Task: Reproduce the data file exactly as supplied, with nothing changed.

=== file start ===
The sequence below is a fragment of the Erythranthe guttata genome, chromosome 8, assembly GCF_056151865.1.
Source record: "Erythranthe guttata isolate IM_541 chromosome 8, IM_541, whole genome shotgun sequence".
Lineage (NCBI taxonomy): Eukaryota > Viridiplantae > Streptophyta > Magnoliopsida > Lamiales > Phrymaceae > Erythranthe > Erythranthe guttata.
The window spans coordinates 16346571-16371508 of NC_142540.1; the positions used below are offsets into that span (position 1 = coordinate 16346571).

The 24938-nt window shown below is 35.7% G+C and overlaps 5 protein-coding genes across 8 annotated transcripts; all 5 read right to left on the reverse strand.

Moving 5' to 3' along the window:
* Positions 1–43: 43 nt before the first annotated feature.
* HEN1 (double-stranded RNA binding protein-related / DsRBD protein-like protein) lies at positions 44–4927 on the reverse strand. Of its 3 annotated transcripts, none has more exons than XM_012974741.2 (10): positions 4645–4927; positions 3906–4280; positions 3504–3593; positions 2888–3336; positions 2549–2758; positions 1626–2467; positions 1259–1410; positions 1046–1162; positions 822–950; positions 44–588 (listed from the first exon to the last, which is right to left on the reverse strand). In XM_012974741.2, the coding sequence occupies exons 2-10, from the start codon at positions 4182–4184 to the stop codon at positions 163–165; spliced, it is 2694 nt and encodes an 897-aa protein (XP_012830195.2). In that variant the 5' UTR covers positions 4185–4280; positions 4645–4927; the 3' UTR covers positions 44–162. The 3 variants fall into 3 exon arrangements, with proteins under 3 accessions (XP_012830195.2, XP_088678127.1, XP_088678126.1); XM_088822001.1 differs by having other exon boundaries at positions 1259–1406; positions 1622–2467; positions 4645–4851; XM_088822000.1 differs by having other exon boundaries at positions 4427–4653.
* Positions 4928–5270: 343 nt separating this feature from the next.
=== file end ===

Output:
The sequence below is a fragment of the Erythranthe guttata genome, chromosome 8, assembly GCF_056151865.1.
Source record: "Erythranthe guttata isolate IM_541 chromosome 8, IM_541, whole genome shotgun sequence".
Lineage (NCBI taxonomy): Eukaryota > Viridiplantae > Streptophyta > Magnoliopsida > Lamiales > Phrymaceae > Erythranthe > Erythranthe guttata.
The window spans coordinates 16346571-16371508 of NC_142540.1; the positions used below are offsets into that span (position 1 = coordinate 16346571).

The 24938-nt window shown below is 35.7% G+C and overlaps 5 protein-coding genes across 8 annotated transcripts; all 5 read right to left on the reverse strand.

Moving 5' to 3' along the window:
* Positions 1–43: 43 nt before the first annotated feature.
* HEN1 (double-stranded RNA binding protein-related / DsRBD protein-like protein) lies at positions 44–4927 on the reverse strand. Of its 3 annotated transcripts, none has more exons than XM_012974741.2 (10): positions 4645–4927; positions 3906–4280; positions 3504–3593; positions 2888–3336; positions 2549–2758; positions 1626–2467; positions 1259–1410; positions 1046–1162; positions 822–950; positions 44–588 (listed from the first exon to the last, which is right to left on the reverse strand). In XM_012974741.2, the coding sequence occupies exons 2-10, from the start codon at positions 4182–4184 to the stop codon at positions 163–165; spliced, it is 2694 nt and encodes an 897-aa protein (XP_012830195.2). In that variant the 5' UTR covers positions 4185–4280; positions 4645–4927; the 3' UTR covers positions 44–162. The 3 variants fall into 3 exon arrangements, with proteins under 3 accessions (XP_012830195.2, XP_088678127.1, XP_088678126.1); XM_088822001.1 differs by having other exon boundaries at positions 1259–1406; positions 1622–2467; positions 4645–4851; XM_088822000.1 differs by having other exon boundaries at positions 4427–4653.
* Positions 4928–5270: 343 nt separating this feature from the next.